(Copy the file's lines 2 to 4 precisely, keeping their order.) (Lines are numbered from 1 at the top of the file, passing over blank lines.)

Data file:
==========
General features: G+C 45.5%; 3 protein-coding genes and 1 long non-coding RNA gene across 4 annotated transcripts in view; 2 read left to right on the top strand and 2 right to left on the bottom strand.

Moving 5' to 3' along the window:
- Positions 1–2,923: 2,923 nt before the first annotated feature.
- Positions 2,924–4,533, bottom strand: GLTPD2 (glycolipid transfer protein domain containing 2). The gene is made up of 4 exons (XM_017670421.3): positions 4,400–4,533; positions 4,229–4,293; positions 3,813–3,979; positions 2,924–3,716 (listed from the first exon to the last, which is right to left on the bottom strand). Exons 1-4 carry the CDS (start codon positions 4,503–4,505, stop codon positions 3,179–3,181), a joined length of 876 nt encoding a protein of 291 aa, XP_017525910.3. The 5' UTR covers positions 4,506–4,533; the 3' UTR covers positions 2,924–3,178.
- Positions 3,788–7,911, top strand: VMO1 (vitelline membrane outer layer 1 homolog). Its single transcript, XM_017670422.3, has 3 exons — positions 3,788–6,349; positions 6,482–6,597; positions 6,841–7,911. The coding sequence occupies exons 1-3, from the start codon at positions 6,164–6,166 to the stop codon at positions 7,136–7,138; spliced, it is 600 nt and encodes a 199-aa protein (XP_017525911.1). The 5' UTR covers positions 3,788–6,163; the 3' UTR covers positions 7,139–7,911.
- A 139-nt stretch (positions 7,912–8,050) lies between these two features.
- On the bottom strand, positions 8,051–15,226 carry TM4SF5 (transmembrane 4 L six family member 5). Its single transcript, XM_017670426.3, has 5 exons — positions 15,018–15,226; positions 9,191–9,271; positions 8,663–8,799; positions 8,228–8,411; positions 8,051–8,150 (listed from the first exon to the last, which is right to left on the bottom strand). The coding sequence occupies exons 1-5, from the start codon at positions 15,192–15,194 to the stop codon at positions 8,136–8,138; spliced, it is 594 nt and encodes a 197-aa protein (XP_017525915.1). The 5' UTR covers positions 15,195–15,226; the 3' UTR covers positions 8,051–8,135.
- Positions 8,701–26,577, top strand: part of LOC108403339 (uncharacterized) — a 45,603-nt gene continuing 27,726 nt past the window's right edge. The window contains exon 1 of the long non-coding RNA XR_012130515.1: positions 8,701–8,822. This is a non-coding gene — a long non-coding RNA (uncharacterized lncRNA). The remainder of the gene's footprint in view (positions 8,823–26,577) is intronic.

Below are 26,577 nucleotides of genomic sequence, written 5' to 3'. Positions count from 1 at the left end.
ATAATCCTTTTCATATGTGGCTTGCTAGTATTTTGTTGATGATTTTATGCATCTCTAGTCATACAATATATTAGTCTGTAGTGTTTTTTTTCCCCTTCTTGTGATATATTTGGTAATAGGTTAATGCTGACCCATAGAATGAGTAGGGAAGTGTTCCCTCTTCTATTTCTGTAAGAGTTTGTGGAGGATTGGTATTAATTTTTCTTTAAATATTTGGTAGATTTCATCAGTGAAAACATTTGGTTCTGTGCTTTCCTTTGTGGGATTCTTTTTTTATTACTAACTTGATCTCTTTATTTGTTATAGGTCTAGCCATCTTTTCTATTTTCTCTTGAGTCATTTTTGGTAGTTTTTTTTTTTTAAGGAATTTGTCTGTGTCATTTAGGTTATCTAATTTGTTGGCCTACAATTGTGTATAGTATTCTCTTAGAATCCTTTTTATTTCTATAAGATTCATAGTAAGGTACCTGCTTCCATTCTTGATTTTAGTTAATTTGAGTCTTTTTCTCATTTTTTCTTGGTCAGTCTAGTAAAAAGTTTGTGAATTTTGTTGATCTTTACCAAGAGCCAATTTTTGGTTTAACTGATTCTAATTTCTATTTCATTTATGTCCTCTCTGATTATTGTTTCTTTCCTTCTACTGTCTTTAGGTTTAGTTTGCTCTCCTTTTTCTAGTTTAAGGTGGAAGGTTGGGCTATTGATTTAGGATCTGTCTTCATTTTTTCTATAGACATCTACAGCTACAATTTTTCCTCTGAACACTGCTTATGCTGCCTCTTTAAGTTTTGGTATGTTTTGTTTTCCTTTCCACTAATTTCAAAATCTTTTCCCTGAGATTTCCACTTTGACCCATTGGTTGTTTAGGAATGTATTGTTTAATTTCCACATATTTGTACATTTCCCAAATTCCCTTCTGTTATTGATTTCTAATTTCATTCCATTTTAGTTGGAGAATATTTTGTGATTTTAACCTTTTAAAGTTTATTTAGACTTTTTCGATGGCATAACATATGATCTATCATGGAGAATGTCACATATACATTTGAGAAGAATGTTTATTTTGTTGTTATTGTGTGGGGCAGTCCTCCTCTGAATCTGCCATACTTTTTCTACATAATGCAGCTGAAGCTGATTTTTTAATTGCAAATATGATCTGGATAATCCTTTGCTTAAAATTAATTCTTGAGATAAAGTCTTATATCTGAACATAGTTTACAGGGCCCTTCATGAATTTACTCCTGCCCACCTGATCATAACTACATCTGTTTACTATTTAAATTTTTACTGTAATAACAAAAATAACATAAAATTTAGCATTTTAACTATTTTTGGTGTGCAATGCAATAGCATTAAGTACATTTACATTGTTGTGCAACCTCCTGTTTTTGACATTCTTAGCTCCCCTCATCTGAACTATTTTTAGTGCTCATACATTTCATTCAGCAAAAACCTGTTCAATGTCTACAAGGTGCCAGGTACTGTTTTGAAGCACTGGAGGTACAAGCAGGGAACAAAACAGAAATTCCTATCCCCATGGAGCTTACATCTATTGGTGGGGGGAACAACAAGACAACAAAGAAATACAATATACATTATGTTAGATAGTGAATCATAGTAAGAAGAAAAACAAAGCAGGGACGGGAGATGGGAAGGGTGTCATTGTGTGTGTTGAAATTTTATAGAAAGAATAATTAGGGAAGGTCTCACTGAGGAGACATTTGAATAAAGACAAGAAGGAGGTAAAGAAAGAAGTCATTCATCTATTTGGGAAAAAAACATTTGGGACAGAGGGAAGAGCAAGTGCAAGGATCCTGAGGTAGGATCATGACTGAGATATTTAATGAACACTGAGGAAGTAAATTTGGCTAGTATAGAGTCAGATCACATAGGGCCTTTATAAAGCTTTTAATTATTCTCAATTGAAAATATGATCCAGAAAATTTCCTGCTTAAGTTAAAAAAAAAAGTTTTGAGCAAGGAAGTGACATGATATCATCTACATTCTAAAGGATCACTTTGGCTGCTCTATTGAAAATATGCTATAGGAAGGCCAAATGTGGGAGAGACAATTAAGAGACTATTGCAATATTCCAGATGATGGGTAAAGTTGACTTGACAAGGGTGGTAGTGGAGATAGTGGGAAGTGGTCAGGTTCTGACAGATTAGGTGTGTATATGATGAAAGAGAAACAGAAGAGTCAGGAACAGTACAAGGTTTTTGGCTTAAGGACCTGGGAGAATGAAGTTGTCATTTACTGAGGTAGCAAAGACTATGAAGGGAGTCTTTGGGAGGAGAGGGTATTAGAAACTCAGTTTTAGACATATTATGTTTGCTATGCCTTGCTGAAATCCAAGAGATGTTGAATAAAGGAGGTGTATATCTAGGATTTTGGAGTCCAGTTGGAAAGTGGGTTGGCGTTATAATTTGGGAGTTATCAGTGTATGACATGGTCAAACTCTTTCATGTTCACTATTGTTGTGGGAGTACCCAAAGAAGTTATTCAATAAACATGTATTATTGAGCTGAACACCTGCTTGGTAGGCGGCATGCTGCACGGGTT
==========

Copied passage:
Moving 5' to 3' along the window:
- Positions 1–2,923: 2,923 nt before the first annotated feature.
- Positions 2,924–4,533, bottom strand: GLTPD2 (glycolipid transfer protein domain containing 2). The gene is made up of 4 exons (XM_017670421.3): positions 4,400–4,533; positions 4,229–4,293; positions 3,813–3,979; positions 2,924–3,716 (listed from the first exon to the last, which is right to left on the bottom strand). Exons 1-4 carry the CDS (start codon positions 4,503–4,505, stop codon positions 3,179–3,181), a joined length of 876 nt encoding a protein of 291 aa, XP_017525910.3. The 5' UTR covers positions 4,506–4,533; the 3' UTR covers positions 2,924–3,178.